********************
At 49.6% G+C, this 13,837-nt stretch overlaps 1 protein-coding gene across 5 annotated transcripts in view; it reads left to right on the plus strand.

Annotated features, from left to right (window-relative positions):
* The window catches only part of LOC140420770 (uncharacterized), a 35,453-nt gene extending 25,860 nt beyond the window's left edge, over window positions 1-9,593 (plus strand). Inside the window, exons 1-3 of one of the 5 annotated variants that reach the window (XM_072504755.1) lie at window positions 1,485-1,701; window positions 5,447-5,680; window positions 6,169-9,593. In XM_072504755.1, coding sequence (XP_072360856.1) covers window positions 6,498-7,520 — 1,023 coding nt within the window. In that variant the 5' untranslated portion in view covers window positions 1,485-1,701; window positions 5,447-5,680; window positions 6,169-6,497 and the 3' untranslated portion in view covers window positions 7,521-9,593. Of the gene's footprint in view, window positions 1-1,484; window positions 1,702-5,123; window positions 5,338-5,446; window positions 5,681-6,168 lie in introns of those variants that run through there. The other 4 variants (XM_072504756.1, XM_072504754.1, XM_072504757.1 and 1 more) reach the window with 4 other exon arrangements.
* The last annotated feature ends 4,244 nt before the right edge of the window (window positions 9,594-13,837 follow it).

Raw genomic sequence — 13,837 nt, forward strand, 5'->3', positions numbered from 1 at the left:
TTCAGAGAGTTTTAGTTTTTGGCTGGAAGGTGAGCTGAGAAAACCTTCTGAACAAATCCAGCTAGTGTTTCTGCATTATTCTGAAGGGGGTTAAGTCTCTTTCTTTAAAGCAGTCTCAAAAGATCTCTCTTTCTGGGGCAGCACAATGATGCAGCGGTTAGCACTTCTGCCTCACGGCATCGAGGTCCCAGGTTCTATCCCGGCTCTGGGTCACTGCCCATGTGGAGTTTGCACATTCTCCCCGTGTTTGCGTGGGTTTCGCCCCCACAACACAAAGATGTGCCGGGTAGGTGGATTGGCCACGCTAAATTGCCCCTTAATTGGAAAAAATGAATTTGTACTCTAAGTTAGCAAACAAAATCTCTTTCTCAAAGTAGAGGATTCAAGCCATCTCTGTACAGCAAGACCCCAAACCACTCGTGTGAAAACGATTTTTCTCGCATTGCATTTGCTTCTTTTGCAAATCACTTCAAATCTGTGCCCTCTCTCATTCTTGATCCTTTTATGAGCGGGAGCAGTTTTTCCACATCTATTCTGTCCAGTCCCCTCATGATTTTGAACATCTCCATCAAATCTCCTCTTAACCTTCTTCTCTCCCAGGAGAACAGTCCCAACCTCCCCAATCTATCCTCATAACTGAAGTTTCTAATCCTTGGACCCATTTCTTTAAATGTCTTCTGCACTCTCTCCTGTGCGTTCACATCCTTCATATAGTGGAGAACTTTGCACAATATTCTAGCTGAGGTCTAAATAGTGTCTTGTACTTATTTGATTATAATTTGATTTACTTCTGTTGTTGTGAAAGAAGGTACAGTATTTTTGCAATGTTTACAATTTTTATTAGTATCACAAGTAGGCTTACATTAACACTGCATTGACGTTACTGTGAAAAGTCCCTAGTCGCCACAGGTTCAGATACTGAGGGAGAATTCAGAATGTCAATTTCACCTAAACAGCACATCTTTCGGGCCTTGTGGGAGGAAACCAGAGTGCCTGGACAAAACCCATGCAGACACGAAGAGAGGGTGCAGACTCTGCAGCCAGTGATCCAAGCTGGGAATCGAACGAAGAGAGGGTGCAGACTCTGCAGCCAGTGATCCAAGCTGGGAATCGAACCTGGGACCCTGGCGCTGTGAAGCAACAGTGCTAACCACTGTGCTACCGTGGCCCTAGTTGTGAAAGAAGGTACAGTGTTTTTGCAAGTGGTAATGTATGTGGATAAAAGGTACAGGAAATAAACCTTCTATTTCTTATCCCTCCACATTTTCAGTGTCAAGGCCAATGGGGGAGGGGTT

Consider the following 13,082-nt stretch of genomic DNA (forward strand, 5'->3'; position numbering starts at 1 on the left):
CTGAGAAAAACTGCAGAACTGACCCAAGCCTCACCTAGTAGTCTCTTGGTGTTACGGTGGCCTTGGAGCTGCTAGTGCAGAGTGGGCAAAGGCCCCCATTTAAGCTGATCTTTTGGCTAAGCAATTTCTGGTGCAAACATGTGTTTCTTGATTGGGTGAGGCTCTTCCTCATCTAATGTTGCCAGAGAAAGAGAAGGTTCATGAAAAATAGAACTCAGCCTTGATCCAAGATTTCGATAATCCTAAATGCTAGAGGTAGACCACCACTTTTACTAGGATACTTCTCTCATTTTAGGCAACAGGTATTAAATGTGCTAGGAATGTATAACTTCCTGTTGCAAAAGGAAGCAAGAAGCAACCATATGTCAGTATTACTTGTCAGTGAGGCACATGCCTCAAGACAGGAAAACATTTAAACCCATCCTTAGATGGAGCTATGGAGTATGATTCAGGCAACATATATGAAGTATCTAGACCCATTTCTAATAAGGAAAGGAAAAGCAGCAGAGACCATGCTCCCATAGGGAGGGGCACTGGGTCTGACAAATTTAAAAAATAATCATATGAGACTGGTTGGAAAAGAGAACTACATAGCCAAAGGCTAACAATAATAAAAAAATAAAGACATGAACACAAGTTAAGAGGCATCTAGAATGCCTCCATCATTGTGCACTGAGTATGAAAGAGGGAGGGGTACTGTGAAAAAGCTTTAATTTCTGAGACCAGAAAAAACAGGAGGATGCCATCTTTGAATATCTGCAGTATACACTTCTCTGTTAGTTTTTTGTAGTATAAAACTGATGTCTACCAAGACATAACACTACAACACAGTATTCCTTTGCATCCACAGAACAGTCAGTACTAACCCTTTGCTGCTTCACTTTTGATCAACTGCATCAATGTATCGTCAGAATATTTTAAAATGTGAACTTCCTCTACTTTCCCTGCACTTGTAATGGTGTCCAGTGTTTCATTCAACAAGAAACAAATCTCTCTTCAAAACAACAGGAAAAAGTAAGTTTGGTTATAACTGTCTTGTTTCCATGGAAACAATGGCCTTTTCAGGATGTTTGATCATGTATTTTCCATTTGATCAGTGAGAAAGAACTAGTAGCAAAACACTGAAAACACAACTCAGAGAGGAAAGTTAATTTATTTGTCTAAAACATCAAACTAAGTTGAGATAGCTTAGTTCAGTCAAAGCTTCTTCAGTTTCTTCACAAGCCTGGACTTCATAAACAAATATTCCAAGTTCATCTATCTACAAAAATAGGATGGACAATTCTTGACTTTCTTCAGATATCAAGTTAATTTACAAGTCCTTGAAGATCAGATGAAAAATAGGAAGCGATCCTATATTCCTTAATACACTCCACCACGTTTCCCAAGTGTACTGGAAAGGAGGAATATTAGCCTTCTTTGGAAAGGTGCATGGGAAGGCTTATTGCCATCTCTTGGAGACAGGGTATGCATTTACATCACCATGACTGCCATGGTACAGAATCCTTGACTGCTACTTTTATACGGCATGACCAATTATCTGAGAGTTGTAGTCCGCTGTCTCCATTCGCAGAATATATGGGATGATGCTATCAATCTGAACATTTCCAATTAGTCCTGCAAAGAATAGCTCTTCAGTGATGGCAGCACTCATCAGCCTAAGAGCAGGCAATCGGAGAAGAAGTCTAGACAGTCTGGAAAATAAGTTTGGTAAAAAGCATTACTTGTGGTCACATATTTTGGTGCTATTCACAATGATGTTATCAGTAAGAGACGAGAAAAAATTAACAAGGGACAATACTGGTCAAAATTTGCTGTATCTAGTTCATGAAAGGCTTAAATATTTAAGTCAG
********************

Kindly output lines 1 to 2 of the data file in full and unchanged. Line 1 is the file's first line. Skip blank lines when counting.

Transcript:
At 49.6% G+C, this 13,837-nt stretch overlaps 1 protein-coding gene across 5 annotated transcripts in view; it reads left to right on the plus strand.

Annotated features, from left to right (window-relative positions):